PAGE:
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Windfall Elimination Provision May Impact Spousal Benefits but not Survivor Benefits

danny and sandyWhen your Social Security retirement benefit is subject to the Windfall Elimination Provision (WEP), you’re likely painfully aware of the reduction to your own benefit by this provision. What you may not be aware of is that the effect goes beyond your own benefit – your spouse’s and other dependents’ benefits are also impacted by this provision. However, the impact of WEP does not continue after your death. 

Spousal Benefit impacted by WEP

The Windfall Elimination Provision results in a recalculation of the Primary Insurance Amount, or PIA, of the individual who is receiving a pension based upon earnings that were not subject to Social Security taxation.  Since the PIA is recalculated and reduced by the WEP, all benefits based on that PIA are likewise reduced.

This means that even though the WEP does not directly impact Spousal Benefits of an individual, the Spousal Benefit is still reduced since the PIA of the other spouse is impacted.  This impact occurs regardless of whether the person receiving the Spousal Benefit is receiving a pension based on earnings that were not subject to Social Security taxation.

For example, Danny was a government employee for many years, and he also had a side job where he paid Social Security tax on his earnings.  He is eligible for a Social Security benefit of $1,200 (before WEP impact) in addition to his government pension of $2,000 (monthly figures).

Danny’s wife Sandy did not work outside the home.  When Danny files for his own Social Security Benefit, Sandy is looking forward to receiving a Spousal Benefit based on Danny’s record.  But Sandy will be surprised to find out that the amount of her Spousal Benefit will not be $600 per month (50% of Danny’s projected $1,200), but rather it will only be $396 per month.  This is due to the fact that Danny’s PIA of $1,200 is reduced by WEP at the rate of $408/month (for 2014).  Danny’s recalculated PIA therefore becomes $792 ($1,200 minus $408), and 50% of that figure is $396. (Both Danny and Sandy are at Full Retirement Age when benefits are applied for).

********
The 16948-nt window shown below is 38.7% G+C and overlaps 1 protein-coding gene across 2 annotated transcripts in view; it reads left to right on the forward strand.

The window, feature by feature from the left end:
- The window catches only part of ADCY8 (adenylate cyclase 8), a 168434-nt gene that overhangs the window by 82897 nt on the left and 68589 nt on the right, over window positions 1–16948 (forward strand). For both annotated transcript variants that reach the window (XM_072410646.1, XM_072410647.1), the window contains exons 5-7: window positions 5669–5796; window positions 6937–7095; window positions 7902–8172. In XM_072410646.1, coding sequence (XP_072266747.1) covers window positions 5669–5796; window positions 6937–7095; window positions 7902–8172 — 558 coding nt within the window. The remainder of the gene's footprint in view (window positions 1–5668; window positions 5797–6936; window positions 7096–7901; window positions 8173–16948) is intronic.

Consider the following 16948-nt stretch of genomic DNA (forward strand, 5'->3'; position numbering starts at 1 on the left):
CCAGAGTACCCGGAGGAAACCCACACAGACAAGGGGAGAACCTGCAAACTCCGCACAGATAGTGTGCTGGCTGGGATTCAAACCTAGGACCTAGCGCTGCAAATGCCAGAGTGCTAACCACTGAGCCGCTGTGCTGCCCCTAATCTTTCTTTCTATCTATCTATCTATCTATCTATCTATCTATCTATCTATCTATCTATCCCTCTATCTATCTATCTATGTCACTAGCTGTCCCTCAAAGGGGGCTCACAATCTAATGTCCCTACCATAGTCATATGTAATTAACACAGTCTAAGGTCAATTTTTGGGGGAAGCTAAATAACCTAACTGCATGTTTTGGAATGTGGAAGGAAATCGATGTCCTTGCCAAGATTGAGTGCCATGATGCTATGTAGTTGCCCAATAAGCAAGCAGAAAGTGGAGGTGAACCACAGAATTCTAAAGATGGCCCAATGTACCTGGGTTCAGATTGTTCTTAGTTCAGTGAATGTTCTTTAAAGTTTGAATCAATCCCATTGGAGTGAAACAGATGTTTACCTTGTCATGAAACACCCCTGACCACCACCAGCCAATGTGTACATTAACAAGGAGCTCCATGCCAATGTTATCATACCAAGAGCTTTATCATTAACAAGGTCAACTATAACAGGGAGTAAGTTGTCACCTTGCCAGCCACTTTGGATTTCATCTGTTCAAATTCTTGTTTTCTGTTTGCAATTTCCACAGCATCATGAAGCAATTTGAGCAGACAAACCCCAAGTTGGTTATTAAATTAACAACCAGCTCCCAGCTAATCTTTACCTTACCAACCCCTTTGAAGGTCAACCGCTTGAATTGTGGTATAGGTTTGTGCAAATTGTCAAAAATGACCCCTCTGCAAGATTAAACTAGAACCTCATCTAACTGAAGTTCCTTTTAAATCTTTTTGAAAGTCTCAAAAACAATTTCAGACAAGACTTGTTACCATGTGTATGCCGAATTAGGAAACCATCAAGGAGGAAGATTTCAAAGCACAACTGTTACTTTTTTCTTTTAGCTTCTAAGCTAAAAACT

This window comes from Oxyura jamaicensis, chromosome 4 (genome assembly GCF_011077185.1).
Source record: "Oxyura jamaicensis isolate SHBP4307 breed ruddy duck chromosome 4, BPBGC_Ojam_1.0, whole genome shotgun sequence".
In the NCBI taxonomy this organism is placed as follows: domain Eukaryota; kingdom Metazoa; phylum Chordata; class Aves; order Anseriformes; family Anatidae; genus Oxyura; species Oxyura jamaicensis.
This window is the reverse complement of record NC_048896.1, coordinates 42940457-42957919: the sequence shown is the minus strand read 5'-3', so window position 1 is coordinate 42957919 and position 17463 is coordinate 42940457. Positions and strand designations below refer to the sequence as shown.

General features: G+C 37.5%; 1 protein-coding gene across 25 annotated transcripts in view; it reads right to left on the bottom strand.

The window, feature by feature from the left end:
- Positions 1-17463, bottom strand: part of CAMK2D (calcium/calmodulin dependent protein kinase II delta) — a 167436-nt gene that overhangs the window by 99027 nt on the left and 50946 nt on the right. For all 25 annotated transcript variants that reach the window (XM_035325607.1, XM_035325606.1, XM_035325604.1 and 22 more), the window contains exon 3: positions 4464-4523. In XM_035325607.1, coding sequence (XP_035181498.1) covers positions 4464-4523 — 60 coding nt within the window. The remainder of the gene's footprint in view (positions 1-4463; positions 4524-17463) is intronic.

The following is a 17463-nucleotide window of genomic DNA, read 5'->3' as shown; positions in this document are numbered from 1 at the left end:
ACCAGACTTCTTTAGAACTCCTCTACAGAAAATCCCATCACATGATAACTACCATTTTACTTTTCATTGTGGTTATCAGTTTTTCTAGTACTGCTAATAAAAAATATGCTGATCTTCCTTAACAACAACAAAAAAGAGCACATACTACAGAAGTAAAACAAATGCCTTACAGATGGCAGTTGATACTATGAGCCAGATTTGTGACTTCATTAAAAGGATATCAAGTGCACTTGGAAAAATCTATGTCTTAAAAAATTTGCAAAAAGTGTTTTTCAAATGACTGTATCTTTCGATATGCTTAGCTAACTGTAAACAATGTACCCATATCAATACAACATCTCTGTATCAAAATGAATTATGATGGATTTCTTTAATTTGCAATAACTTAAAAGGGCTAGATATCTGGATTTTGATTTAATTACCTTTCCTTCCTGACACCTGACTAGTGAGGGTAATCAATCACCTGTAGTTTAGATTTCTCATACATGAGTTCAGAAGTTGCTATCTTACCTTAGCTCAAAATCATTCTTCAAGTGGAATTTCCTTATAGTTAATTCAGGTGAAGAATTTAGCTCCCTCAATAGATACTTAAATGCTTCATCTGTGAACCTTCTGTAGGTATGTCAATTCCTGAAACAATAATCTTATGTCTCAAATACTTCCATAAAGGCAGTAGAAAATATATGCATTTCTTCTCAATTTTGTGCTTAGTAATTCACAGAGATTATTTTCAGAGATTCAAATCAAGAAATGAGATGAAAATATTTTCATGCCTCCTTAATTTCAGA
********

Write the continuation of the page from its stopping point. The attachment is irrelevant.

Survivor Benefits not impacted by WEP

The good news is that the impact of WEP does not reach beyond the grave.  After the primary numberholder (Danny from our example above) has passed away, the pension based on the earnings not subject to Social Security taxes ceases to be paid to Danny.  Even if Sandy receives a survivor pension from Danny’s government work, WEP will no longer impact any Social Security benefits that Sandy receives based upon Danny’s record.  Danny’s PIA is restored to the former level, and the Survivor Benefit that Sandy is eligible to receive will be based upon the restored, $1,200/month PIA.

Notes – If Sandy also had earnings from government employment not subject to Social Security taxation, these could reduce both her Spousal Benefit and the Survivor Benefit due to the Government Pension Offset (GPO)

In addition, if Danny’s side-job earnings had been substantial in more than 20 years, the impact of the WEP would be reduced; eliminated if the substantial earnings occurred in 30 or more years.

49 Comments

  1. Barb says:

    Hi Jim,

    I have 27 years of substantial years. I have 6 years of working for a state university where I have contributed to the Self Managed Plan under SURS. Is there any way I can avoid the WEP reduction with the Self Managed Plan by taking the lump sum distribution instead of the annuity?

    Thanks,
    Barb

    1. jblankenship says:

      The only way to avoid WEP altogether if you don’t have 30 years of substantial earnings is to distribute the pension plan before you’re eligible for it. Unfortunately most plans will not allow this. If you’re in Illinois (guessing based on the terms you’ve used) then I’m sure that the SURS plan will not allow a distribution before you’re eligible.

  2. Judy Durland says:

    I worked for a political subdivision if the state which did my pay social security but contributed to a 401a which does not have a guaranteed payout based on years of service and salary, etc. rather it is subject to market fluctuations like a 401k. Social security tells me I am subject to WEP and GPO. I have 15 years of substantial earnings in addition to the government job. And many years of being a spouse raising children.
    Is the amount to report on my 401a, the amount that was transferred to a 401k, the amount of my contributions and the employers or the balance, and if so as of which date? The date of transfer to a 401k, last day of employment?
    Does the WEP maximum offset $ amount apply in the year I turned 62, ( I saw a chart regarding this) if I plan on drawing social security at age 65, full retirement is 66 years for me.
    Also, if my husband dies before me, can I change at his death and draw 100% of his social security or will the GPO apply then also? Thank you for your help!

    1. jblankenship says:

      I don’t understand: you say that the earnings were subject to Social Security tax, but that WEP still applies? That doesn’t sound right to me.

      Assuming that you meant to say that Social Security tax was not paid on the earnings, you’ll need to work with SSA to determine the figure from your plan that will be applicable as WEP impacting. The year of WEP maximum is the year you reach age 62.

      If WEP applies and the job is a government job, GPO will apply to the benefits of others (your spousal benefit or survivor benefit) as well.